Because most sleepwalking cases are mild, treatment is usually not necessary. The consequences of sleepwalking are usually few, aside from potentially disrupting others during the night and possibly causing embarrassment for those affected by the disorder. Parents can be assured that their child will almost certainly outgrow the episodes.
However, if the episodes persist, or the person affected is showing signs of violence toward himself or others, please consult a sleep specialist immediately (more information provided on back panel). In these cases, drugs may be prescribed; however, simple preventive measures should be taken as well, including the removal of any dangerous items from the person's sleeping area, locking the bedroom doors and windows, covering any glass windows with heavy drapes, and even putting an alarm or bell on the doors and windows if necessary.
Practicing good sleep hygiene can also prevent episodes of sleepwalking. Specifically, good sleep hygiene begins with making sure you are getting enough sleep, as well as avoiding any kind of stimuli before bed, and even practicing different types of meditation or relaxation techniques, in order to calm the body down before sleep.
Please consult your primary care doctor or sleep specialist with any further questions, or contact the following:
National Sleep Foundation (202) 347-3471 www.sleepfoundation.org
American Sleep Disorders Association (708) 492-0930 www.asda.org
National Center for Sleep Disorders Research (301) 251-1222 www.nhlbi.gov/about/ncsdr/index.htm
American Sleep Association www.sleepassociation.org
Welcome! This site is continuously being created by students of Dr. William C. Dement's Sleep And Dreams course at Stanford University.
We made this site as a call to action for people all over the world to live healthier, happier, safer, and more productive lives by learning about their own sleep. We have faith that reading the information provided on this site will motivate you to be smart about your sleep deprivation and strategic about your alertness in order to live life to your fullest, most energetic potential.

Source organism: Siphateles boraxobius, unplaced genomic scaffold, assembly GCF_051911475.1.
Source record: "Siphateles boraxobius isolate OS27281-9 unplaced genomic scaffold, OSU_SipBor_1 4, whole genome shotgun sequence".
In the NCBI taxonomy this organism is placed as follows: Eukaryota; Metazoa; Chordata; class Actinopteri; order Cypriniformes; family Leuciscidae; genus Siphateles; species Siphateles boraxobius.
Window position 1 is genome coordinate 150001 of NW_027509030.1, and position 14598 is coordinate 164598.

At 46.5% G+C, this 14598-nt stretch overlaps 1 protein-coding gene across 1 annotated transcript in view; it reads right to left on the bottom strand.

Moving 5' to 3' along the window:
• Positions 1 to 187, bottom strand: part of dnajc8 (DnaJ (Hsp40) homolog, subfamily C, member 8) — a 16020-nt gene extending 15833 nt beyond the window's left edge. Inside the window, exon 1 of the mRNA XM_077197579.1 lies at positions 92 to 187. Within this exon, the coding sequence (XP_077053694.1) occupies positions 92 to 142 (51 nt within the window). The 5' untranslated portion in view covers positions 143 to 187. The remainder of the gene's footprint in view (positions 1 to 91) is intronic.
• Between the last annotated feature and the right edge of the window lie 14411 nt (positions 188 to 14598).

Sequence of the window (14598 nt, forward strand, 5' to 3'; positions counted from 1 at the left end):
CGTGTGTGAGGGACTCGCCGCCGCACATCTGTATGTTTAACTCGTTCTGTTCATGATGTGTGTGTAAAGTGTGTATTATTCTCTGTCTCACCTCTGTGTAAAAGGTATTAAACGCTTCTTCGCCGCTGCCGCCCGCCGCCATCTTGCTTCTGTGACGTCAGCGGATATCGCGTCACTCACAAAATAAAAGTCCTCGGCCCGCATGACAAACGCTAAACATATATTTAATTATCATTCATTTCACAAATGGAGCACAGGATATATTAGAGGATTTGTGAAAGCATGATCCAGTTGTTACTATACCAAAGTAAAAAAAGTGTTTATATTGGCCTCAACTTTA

In fact, we challenge you to do so! What do you say, are you up for the challenge?
Dr. Dement's pioneering textbook has been the core text for Sleep and Dreams since 1980, but it has just recently been made available to the wider public for the first time.
In it you'll find a more detailed account of the most important things you need to know about sleep, alertness, dreams, and sleep disorders. Studies, statistics, plus plenty of Dr. Dement's classic anecdotes painting the history of sleep medicine.
A revolution in personal sleep tracking, the Zeo is a wireless headband that transmits your brainwaves in realtime to a dock (pictured here) or your smartphone. The result? You can wake up and see exactly what stages of sleep you were in during the night! Unprecedented personalized sleep knowledge.
Ever woken up paralyzed? A surprising number of us have, believe it or not. But few know the actual causes of this phenomenon, and fewer still how to exert control over it. Dream researcher and sleep paralysis expert Ryan Hurd shares breakthrough insights into how to do just that.
The information found on this page and throughout this site is intended for general information purposes only. While it may prove useful and empowering, it is NOT intended as a substitute for the expertise and judgments of healthcare practitioners.
For more info, see our